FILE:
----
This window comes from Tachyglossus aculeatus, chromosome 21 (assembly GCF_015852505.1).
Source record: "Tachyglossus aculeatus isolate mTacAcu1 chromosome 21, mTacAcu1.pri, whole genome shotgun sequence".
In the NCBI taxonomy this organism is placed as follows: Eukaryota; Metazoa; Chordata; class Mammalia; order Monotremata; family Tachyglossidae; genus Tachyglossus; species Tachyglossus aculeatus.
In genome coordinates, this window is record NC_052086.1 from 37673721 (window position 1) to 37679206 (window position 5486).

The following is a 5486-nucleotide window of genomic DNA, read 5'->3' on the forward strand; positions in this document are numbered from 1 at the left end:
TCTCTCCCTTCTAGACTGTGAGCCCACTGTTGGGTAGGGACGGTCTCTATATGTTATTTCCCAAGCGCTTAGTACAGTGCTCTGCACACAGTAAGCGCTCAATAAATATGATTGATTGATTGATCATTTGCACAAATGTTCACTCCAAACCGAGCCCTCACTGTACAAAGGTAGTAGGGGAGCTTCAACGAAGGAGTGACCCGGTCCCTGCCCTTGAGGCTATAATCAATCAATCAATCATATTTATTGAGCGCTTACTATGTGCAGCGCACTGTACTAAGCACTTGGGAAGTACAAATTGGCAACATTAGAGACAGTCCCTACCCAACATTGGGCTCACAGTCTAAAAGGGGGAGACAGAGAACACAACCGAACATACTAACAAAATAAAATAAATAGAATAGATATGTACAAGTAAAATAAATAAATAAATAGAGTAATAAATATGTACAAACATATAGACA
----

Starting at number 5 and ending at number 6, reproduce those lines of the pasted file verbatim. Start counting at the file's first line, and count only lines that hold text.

The following is a 5486-nucleotide window of genomic DNA, read 5'->3' on the forward strand; positions in this document are numbered from 1 at the left end:
TCTCTCCCTTCTAGACTGTGAGCCCACTGTTGGGTAGGGACGGTCTCTATATGTTATTTCCCAAGCGCTTAGTACAGTGCTCTGCACACAGTAAGCGCTCAATAAATATGATTGATTGATTGATCATTTGCACAAATGTTCACTCCAAACCGAGCCCTCACTGTACAAAGGTAGTAGGGGAGCTTCAACGAAGGAGTGACCCGGTCCCTGCCCTTGAGGCTATAATCAATCAATCAATCATATTTATTGAGCGCTTACTATGTGCAGCGCACTGTACTAAGCACTTGGGAAGTACAAATTGGCAACATTAGAGACAGTCCCTACCCAACATTGGGCTCACAGTCTAAAAGGGGGAGACAGAGAACACAACCGAACATACTAACAAAATAAAATAAATAGAATAGATATGTACAAGTAAAATAAATAAATAAATAGAGTAATAAATATGTACAAACATATAGACA